You can see different sizes of EFI partitions. 300MB for internal Catalina disk, 260MB from Windows 10 installation and 200MB for disks that was made from OsX. Also, there is two reserved partitions on windows disk…partition 2 - 16MB reserved (don’t know for what) and Windows recovery partition 517MB at the end of the disk.

Did you try to repeatedly press F8 key (while booting Windows) to boot into recovery mode and choose safe mode and try device manager to fix drivers while you are in safe mode? Or that way you also got BSOD?
Also, once I had problems with TB3 cable quality and it give me a lot of headache. Change cable that you use for X5 and try it. But I don’t think it will help because too much people have the same problem and the same INACCESSIBLE_BOOT_DEVICE BSOD.

Actually, I don’t think you have a driver problem neither because you have fresh installation without any drivers and installer actually works with that base drivers. Windows should also work with the same drivers it use for installation. It could be a driver problems if Windows pull drivers from internet while installing but then you will be able to take F8 way to recovery and fix that problem from inside of Windows OS. Also, any possible problem with T2 or SIP would not give you enough authority to install at all…I guess…

Interesting. That about matches the partitions I had as well, except no boot. Boot list is a little different seeing as I have Windows, Macintosh, EFI (recovery USB), and sometimes rarely EFI (Thunderbolt 3 drive).

I don’t have another thunderbolt 3 cable to test, but I doubt it’s that too. Everything is super consistant and repeatable. I tried all 3 safe mode options the first time I got inaccessible boot device and got the “boot failed too many times BSOD” (safe mode, safe mode with command line, and safe mode something or another). None of those got me past the inaccessible boot device.

I highly doubt it’s SIP considering I turned it off on day 1 of trouble shooting. Only thing I can think of is it’s either some driver boot order that has windows looking for the boot drive before the thunderbolt driver loads (as I said, I have an external USB-C SSD that works just fine from the same port) or there’s some internal difference between the 2017 MPB and the 2019 16" MBP that has it working just fine for you and failing for many other people. But then again I don’t really know a whole lot about how computers work behind the scenes apart from my research on this issue.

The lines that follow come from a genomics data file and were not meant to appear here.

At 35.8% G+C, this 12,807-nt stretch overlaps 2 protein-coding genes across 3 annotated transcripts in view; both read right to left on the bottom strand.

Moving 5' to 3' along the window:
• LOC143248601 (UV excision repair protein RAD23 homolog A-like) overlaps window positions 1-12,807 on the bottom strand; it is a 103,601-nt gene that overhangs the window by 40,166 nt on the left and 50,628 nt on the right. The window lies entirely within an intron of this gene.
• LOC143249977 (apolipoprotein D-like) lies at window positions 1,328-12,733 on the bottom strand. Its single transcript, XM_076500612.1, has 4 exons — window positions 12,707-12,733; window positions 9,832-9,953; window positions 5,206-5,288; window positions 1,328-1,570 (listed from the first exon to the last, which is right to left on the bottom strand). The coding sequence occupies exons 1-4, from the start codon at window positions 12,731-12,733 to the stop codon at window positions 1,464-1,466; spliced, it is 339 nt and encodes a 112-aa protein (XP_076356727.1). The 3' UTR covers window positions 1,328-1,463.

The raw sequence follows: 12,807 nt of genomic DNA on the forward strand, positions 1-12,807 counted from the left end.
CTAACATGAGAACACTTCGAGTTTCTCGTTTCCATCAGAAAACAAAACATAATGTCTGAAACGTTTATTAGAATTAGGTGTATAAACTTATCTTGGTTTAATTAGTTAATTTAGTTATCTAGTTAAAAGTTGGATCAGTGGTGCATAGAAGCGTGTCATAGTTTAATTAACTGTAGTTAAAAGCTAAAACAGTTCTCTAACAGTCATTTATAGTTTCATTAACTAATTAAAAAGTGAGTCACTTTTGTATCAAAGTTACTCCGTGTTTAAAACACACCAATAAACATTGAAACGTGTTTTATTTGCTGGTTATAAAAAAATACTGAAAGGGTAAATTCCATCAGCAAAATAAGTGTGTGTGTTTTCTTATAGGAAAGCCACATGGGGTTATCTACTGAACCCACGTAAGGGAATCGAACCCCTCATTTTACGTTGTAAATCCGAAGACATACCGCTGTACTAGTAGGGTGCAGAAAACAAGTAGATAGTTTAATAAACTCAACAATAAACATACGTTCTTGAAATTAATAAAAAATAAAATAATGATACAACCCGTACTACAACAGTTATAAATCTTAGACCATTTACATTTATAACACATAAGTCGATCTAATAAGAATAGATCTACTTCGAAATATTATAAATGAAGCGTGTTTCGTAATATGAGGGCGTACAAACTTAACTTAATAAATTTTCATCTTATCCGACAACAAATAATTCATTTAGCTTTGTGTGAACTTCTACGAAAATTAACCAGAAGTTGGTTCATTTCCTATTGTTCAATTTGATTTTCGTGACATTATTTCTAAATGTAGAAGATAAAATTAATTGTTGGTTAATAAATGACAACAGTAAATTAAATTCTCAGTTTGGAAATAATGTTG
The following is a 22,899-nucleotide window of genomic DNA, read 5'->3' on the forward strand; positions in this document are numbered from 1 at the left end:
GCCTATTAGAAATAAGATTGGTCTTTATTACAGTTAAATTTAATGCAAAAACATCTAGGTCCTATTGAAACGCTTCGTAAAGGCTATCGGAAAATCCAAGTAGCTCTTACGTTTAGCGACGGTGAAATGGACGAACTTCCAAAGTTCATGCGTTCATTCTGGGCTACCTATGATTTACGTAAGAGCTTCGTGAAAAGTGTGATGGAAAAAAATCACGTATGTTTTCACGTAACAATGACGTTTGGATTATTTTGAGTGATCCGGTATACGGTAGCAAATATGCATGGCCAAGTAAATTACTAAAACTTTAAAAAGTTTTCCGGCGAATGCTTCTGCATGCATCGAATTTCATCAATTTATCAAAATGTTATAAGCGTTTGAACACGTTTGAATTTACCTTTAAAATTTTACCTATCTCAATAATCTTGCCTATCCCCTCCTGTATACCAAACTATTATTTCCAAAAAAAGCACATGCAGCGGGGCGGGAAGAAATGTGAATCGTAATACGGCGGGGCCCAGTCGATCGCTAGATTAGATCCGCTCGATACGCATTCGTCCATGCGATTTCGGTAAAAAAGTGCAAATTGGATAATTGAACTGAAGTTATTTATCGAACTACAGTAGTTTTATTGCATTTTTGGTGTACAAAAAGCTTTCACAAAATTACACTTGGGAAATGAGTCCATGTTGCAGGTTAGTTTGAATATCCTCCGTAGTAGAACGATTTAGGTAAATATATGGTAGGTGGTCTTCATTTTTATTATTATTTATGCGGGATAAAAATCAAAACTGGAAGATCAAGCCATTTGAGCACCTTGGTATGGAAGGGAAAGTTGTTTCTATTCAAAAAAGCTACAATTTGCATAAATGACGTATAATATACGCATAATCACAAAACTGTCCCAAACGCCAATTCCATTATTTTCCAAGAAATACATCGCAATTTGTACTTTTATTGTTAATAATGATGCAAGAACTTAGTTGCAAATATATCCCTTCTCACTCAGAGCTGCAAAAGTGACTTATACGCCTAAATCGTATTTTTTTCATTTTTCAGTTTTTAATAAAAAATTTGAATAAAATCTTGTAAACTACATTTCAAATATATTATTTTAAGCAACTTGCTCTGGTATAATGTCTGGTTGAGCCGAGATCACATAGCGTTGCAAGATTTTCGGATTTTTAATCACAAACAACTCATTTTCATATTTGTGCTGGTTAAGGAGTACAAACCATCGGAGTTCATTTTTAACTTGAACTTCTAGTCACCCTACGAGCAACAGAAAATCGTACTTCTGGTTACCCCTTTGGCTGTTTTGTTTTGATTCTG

Either way I appreciate the help @Mrgud, but I have wasted way too much time and effort on this. I’ll just wait and see if something changes down the road and use it as a storage drive for the time being.

EDIT: Guess I can’t reply again for some reason, so @tperfitt Thank you for the update and the clarification. Wish it had been doable, but good to know that it’s actually not working and not just me messing something up.

So I got the X5 working for some Macs, though not all that I could test on. I didn’t have to inject any drivers to get it working on macs that work, and driver install did not seem to make much of a difference on Macs that don’t work. Here is what I tested on and worked:

Windows 10 1909

MacBook 13,1
MacMini 2018
MacBook Air 2018

Did not work:
MacBook Pro 16"

I spent a bunch of time trying to figure out what the issue was with the MacBook Pro 16". When I tried to use the installer, it failed with a “EFI partition not FAT” (though it was) and “wrong size for EFI partition” (I tried increasing the size without success). I also tried having the internal EFI partition point to the external drive to boot, but that failed with the same error as well. I was successfully in getting the Thunderbolt driver to load when booting from a flash drive with the Windows installer and running drvload \path\to\Thunderbolt\Driver.inf. However, that didn’t help with the installer or the clone. It is almost like it doesn’t see the Thunderbolt driver as a mass storage driver so does not load it.

I’ll update the Winclone external booting article to reflect these findings, but the X5 does appear to work, but only in certain situations on certain hardware.